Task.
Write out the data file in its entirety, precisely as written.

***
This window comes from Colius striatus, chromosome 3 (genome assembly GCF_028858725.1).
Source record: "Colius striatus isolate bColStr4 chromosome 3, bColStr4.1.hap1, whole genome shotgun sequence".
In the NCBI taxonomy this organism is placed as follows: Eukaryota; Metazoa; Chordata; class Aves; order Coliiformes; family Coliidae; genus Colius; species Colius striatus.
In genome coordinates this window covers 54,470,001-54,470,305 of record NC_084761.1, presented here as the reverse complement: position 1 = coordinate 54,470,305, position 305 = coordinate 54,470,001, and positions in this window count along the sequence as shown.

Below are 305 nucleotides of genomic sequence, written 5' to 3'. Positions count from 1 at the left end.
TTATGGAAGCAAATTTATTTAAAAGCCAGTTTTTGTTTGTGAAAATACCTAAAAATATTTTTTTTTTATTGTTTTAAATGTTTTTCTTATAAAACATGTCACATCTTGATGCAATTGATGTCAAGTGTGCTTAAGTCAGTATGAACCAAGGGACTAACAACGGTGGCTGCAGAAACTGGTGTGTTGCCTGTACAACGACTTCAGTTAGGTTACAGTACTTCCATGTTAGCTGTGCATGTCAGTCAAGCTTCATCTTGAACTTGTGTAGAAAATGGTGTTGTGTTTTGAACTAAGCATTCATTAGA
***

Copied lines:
This window comes from Colius striatus, chromosome 3 (genome assembly GCF_028858725.1).
Source record: "Colius striatus isolate bColStr4 chromosome 3, bColStr4.1.hap1, whole genome shotgun sequence".
In the NCBI taxonomy this organism is placed as follows: Eukaryota; Metazoa; Chordata; class Aves; order Coliiformes; family Coliidae; genus Colius; species Colius striatus.
In genome coordinates this window covers 54,470,001-54,470,305 of record NC_084761.1, presented here as the reverse complement: position 1 = coordinate 54,470,305, position 305 = coordinate 54,470,001, and positions in this window count along the sequence as shown.

Below are 305 nucleotides of genomic sequence, written 5' to 3'. Positions count from 1 at the left end.
TTATGGAAGCAAATTTATTTAAAAGCCAGTTTTTGTTTGTGAAAATACCTAAAAATATTTTTTTTTTATTGTTTTAAATGTTTTTCTTATAAAACATGTCACATCTTGATGCAATTGATGTCAAGTGTGCTTAAGTCAGTATGAACCAAGGGACTAACAACGGTGGCTGCAGAAACTGGTGTGTTGCCTGTACAACGACTTCAGTTAGGTTACAGTACTTCCATGTTAGCTGTGCATGTCAGTCAAGCTTCATCTTGAACTTGTGTAGAAAATGGTGTTGTGTTTTGAACTAAGCATTCATTAGA